BY: JULIA RENAUD

Scammers flourish during times of crisis, and sadly the COVID-19 Outbreak is no exception.

People living with dementia and Acquired Brain Injury (ABI) may have slowed information processing abilities and other cognitive symptoms. This means that people living with these conditions – and those who care for them – have to be even more vigilant in protecting themselves against scams and fraud.

The Canadian Anti-Fraud Centre has up-to-date information on current scams, including those related to the COVID-19 Outbreak.

These scams include:

  • A scam that comes by text, claiming to have information about the Government of Canada’s New Emergency Response Benefit. The best place to get reliable information about financial benefits is the Government of Canada’s website. You can also contact 211 by dialling 2-1-1 OR contact the BIST Office: 416-830-1485 or [email protected].
  • False healthcare or research information – often they will want to sell you fake treatments.
  • Fake charities requesting money to assist victims or do research. Do not feel pressured to make a donation. You can verify that a charity is registered, HERE.
  • Fake and deceptive online ads, including:
    • cleaning products
    • hand sanitizers
    • other items in high demands

If you think you are being targeted by a COVID-19 or any other scam, you can contact:

Risk of financial exploitation can increased if someone is grieving the loss of a loved one, living alone, and / or dealing with adverse health conditions. Older adults are more likely to experience more than one of these challenges.

The Top 3 Signs of a SCAM

How can I protect myself?

Information is power: BIST is spreading awareness to ensure that you and your loved ones are armed with the information you need to prevent financial abuse and fraud. This project is funded by the Government of Ontario.

Check out our Online Toolkit: bist.ca/financialabuse for information!

The topics are broken down as follows, each with their own dedicated webpage:

What Is the Difference between Financial Abuse & Fraud?

Financial Abuse:

  • Occurs when someone you know and trust gains financially at your expense.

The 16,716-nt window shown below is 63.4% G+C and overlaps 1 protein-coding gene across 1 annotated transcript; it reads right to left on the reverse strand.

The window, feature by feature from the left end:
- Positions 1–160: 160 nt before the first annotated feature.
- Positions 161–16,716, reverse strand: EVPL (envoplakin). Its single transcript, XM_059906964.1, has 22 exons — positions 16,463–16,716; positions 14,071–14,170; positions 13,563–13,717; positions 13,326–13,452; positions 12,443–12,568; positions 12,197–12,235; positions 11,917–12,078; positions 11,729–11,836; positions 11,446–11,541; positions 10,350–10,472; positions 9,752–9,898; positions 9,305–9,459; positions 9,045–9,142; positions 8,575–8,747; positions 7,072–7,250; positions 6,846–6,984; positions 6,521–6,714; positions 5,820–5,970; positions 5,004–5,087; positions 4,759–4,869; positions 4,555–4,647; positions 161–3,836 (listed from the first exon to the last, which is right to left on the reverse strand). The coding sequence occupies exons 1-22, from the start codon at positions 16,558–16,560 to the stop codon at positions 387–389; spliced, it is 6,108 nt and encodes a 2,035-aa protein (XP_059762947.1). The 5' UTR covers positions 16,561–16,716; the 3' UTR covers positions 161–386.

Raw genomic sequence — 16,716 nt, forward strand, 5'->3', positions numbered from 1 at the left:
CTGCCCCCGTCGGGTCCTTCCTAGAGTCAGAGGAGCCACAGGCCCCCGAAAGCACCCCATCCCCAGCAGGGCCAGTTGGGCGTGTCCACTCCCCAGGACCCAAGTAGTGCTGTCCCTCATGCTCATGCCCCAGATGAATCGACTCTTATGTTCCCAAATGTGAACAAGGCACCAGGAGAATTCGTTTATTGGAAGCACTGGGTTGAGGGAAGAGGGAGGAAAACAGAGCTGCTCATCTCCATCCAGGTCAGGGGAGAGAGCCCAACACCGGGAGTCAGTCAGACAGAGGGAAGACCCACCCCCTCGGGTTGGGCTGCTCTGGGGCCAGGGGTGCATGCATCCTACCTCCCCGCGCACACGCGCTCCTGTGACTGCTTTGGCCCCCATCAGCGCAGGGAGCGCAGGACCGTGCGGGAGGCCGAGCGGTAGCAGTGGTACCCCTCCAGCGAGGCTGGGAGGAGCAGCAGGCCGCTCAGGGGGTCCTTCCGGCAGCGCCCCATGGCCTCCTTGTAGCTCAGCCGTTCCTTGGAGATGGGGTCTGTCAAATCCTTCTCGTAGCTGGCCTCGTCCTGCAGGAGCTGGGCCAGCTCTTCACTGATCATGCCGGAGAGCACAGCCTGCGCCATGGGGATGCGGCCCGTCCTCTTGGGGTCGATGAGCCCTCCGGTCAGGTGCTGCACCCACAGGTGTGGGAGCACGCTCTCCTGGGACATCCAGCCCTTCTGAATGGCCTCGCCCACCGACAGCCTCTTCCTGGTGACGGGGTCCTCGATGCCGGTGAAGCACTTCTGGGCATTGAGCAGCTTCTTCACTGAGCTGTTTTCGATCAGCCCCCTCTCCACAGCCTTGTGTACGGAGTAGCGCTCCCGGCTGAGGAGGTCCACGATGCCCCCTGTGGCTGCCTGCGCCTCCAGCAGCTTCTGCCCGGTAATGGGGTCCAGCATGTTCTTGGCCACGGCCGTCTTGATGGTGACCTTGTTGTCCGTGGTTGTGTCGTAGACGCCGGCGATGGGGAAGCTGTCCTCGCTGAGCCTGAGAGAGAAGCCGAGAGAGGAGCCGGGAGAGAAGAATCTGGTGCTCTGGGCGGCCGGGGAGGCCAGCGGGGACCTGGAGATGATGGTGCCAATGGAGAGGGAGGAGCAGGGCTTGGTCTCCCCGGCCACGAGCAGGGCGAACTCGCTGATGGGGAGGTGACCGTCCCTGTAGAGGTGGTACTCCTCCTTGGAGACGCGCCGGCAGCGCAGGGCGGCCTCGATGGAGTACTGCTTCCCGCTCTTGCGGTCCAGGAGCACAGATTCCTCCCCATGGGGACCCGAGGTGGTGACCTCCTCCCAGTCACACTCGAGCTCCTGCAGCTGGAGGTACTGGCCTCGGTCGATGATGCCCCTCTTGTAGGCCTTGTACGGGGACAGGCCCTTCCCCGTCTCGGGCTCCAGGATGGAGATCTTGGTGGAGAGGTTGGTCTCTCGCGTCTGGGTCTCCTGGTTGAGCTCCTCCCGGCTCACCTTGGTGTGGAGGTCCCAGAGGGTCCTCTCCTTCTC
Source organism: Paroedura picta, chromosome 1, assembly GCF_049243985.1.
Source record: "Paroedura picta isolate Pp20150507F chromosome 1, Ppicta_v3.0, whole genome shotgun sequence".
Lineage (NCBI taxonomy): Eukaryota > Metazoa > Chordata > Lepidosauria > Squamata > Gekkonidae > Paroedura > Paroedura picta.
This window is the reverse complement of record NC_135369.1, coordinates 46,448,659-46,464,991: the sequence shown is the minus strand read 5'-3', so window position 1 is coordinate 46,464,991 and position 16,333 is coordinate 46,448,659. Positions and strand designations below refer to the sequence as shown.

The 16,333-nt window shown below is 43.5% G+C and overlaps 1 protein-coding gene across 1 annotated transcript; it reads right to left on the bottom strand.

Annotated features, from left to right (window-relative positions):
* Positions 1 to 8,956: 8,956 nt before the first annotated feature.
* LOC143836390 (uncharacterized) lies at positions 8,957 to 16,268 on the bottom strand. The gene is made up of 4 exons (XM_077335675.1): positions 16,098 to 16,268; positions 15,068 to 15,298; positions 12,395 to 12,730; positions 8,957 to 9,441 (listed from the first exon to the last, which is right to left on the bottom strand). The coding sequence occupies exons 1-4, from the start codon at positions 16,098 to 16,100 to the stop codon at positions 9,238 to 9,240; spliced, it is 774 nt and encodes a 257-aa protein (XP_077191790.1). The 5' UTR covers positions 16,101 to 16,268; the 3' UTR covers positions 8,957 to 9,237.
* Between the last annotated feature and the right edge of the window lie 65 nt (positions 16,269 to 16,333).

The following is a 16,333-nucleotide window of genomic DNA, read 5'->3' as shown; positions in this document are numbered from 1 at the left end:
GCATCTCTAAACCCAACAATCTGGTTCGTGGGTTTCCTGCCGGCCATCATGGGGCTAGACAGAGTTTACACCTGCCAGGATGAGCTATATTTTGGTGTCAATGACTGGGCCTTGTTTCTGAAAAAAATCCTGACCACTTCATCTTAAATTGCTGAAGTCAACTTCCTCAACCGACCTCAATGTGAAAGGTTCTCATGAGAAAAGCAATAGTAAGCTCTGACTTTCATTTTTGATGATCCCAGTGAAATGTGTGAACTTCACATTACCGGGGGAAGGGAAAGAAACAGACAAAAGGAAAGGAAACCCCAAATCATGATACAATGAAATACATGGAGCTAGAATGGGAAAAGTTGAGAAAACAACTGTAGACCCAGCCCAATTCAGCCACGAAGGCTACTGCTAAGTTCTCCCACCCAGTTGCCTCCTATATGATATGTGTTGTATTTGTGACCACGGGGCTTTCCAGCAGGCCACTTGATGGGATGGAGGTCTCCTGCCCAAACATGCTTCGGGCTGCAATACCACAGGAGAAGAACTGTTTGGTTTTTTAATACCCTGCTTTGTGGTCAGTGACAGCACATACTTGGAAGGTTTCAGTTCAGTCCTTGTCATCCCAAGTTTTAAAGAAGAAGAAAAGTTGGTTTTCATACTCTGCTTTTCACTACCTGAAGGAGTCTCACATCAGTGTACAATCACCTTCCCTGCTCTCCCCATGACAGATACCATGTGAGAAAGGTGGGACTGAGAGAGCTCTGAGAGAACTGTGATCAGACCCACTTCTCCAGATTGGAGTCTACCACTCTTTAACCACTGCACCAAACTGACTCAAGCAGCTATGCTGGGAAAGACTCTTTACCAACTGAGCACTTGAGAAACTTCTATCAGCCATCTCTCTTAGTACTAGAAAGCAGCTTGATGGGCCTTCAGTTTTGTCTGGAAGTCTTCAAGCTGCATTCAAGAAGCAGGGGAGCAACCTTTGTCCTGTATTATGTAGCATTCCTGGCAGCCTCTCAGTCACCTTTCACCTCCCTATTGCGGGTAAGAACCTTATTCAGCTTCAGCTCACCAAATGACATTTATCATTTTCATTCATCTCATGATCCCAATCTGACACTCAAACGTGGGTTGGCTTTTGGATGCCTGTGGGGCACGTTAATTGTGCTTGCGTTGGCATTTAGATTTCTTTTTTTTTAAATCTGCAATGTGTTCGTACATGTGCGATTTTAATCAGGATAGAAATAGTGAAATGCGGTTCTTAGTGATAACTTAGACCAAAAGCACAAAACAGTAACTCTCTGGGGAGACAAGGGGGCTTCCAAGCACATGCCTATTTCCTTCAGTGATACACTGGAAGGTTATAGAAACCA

• It can range from being quite obvious to very tricky to spot.
  • Often occurs repeatedly rather than in one isolated event.

Examples of Financial Abuse:

  • Someone stealing money from your wallet.
  • Feeling pressured to sign documents that you don’t understand.

People who commit fraud have 1 of 2 GOALS

Fraud:

  • Occurs when someone deceives you into giving up money, property, or personal information for their own gain.
  • The general goal is to get money. This is usually done through scams targeting you directly to pay up, or indirectly through using your personal information. Common scams include phone, door-to-door, and online.
  • Fraud is a crime.

Examples of Fraud:

  • Someone pressuring /threatening you to give them your money.
  • Someone coming to your door unexpectedly to sell you a service.
  • Someone stealing your personal information (identity theft).

Find more examples of common scams: https://bist.ca/scams/

Learn more about Fraud and how to protect yourself: https://bist.ca/fraud/

What are the Similarities between Financial Abuse & Fraud?

  • Both can happen anywhere to anyone – no one is immune!
  • Protect yourself against financial abuse and fraud with knowledge and resources.

What Can I Do About It?

  • If you think you are a victim of financial abuse or fraud, report it to your local Police Department.
  • Call BIST at 416-830-1485 or [email protected] We are open and providing telephone and online support during the COVID-19 Pandemic.
  • Visit the BIST Resources page for more info and checklists to make sure you are protecting yourself. https://bist.ca/anti-fraud_resources/

Financial Abuse - fastest growing form of abuse against people with disabilities

Top Takeaways

  • If you are experiencing dementia &/or ABI, you may be at greater risk of experiencing financial abuse and fraud.
  • Know the various types of scams that scammers use so you can protect yourself.
  • If you are unsure about something, ask someone you trust. It never hurts to get another opinion.
  • If you think you have been a victim of financial abuse &/or fraud, know that you are not alone! – These can affect anyone. Contact your Local Police Department.

BIST is holding a FREE Webinar on Wednesday, April 1st at 2 pm on How to Protect Yourself Against Financial Abuse and Fraud – Including COVID-19 Scams! Register for the Webinar, HERE.

You’ll need to use the ZOOM App to attend this webinar. Find out how, HERE.

 

 

Funded By:

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Julia Renaud is a ABI survivor with a passion for learning new things, trying new activities, and meeting new people – all of which have led her to writing this column. She is an advocate within the health care community and has been featured in the coffee table book, A Caged Mind by May Mutter, which exposes the nature of concussions through body painting.